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Original Issue


Happiness is the belief that your team has a chance. You can't buy that axiom on a button yet but if you could a million might be worn with good reason this fall by the ardent followers of college football. As the mid-September kickoff nears, coaches everywhere are displaying a most uncoachly attitude: optimism. "Last year the team was building," goes the refrain, "but this year, baby, we've got it." And in New Haven, Lafayette, Columbus, Lawrence, Austin, Corvallis and a dozen other Americana towns the wondrous notion takes hold: "This year we've got it." It is in such a season that the emotional impact of football reaches its zenith. How high is the appeal? Nothing shows it better than the sport's historic rivalries-the ones portrayed on the following pages—all games that have proved happiness is also beating a traditional foe.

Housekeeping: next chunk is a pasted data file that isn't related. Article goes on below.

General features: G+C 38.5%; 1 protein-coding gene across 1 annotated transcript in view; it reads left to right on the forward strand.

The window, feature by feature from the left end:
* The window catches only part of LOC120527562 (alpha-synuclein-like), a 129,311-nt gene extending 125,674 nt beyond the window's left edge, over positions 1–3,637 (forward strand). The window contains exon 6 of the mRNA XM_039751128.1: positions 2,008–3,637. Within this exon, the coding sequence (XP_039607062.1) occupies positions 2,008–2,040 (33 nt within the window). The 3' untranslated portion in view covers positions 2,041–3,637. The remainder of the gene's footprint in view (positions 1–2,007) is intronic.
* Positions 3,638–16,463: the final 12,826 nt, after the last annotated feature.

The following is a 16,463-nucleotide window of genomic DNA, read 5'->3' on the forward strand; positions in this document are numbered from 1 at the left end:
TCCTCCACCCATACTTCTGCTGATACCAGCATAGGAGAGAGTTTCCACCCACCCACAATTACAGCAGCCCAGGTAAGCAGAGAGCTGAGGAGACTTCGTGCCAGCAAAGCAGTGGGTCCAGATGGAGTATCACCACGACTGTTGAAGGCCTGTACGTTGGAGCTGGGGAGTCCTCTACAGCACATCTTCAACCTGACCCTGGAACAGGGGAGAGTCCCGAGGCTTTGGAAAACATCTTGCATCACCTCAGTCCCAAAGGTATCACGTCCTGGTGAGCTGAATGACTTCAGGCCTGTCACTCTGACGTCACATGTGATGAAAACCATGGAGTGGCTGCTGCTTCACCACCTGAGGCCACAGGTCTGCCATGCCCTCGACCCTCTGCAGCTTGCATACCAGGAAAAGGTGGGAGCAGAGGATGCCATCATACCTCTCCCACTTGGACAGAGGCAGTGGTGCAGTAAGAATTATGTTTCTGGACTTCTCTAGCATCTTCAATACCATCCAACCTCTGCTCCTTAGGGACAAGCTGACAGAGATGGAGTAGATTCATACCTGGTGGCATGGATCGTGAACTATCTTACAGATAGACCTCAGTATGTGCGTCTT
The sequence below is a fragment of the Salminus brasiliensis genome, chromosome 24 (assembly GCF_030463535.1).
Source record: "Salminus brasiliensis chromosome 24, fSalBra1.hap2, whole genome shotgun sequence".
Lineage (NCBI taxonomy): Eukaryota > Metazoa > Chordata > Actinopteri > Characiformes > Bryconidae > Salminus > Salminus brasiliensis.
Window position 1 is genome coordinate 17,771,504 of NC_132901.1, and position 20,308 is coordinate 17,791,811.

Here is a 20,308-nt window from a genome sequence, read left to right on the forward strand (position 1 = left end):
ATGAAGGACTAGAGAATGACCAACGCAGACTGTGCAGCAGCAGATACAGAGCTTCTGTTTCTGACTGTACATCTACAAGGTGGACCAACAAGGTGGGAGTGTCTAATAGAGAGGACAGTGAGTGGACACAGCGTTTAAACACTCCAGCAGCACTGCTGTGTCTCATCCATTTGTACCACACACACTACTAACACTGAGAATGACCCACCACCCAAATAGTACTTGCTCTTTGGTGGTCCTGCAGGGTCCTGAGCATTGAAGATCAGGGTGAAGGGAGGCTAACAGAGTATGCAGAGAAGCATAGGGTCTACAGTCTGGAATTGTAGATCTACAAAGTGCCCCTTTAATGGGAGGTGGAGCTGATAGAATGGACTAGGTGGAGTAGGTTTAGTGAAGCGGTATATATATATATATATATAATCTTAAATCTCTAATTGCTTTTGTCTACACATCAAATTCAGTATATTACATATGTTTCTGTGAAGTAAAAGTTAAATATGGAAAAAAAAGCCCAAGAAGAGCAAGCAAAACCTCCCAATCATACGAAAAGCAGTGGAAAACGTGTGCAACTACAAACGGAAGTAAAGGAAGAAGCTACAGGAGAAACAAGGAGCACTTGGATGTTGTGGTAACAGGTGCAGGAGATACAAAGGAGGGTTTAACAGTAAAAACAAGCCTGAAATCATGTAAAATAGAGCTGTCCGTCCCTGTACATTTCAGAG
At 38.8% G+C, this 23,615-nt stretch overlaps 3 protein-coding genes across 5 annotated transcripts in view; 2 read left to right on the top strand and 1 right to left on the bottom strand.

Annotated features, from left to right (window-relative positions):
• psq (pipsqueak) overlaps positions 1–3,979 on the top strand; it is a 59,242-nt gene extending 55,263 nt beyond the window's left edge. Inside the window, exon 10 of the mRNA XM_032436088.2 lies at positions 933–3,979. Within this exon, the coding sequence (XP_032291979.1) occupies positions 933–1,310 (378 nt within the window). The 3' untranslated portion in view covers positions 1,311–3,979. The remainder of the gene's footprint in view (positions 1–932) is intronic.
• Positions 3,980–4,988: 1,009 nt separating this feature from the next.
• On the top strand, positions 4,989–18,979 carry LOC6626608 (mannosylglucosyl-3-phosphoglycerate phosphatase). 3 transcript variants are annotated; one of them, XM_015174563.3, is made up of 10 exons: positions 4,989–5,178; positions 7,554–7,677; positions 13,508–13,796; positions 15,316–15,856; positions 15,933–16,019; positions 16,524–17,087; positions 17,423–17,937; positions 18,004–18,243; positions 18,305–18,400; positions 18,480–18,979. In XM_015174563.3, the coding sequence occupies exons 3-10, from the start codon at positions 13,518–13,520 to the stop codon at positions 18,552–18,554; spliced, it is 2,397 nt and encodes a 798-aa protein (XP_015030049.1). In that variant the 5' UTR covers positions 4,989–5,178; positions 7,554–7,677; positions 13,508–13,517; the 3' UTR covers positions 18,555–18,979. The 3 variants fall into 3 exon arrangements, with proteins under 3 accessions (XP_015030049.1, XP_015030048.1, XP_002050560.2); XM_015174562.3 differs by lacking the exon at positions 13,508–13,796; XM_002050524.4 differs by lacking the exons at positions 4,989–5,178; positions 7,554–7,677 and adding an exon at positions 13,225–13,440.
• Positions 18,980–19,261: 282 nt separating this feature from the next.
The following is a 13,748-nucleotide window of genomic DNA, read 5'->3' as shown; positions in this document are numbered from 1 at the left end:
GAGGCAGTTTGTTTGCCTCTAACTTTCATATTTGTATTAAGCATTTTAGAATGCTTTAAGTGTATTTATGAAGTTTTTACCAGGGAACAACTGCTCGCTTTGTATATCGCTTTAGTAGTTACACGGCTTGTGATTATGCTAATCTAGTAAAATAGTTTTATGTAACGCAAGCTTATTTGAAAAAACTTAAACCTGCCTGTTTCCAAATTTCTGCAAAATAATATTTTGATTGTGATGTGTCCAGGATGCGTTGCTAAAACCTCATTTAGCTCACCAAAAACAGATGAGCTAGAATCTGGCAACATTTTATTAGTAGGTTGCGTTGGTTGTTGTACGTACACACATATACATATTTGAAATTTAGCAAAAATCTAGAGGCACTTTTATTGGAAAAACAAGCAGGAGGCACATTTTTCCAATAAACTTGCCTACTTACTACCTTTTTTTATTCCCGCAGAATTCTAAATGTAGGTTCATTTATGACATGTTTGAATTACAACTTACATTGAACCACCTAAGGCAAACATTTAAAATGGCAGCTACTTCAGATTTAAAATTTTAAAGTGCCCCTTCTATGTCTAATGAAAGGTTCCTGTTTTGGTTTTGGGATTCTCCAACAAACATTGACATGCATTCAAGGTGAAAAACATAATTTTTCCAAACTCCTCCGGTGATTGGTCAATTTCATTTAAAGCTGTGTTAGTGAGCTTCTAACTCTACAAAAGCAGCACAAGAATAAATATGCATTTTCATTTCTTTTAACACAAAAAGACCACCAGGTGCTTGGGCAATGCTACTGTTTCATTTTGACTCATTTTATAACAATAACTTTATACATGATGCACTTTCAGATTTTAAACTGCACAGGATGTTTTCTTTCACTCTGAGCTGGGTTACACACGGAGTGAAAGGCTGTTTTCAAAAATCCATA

USC-UCLA's golden feud reflects 40 years of Los Angeles glitter, but Texas-Oklahoma has the lean, dry taste of Dust Bowl survival.

Army vs. Navy is brass, plus red, white and blue, while Michigan-Minnesota's Brown Jug fight is a Midwestern pioneer struggle.

Of all football's manifold traditions, none can outrank The Harvards vs. The Yales in The Game.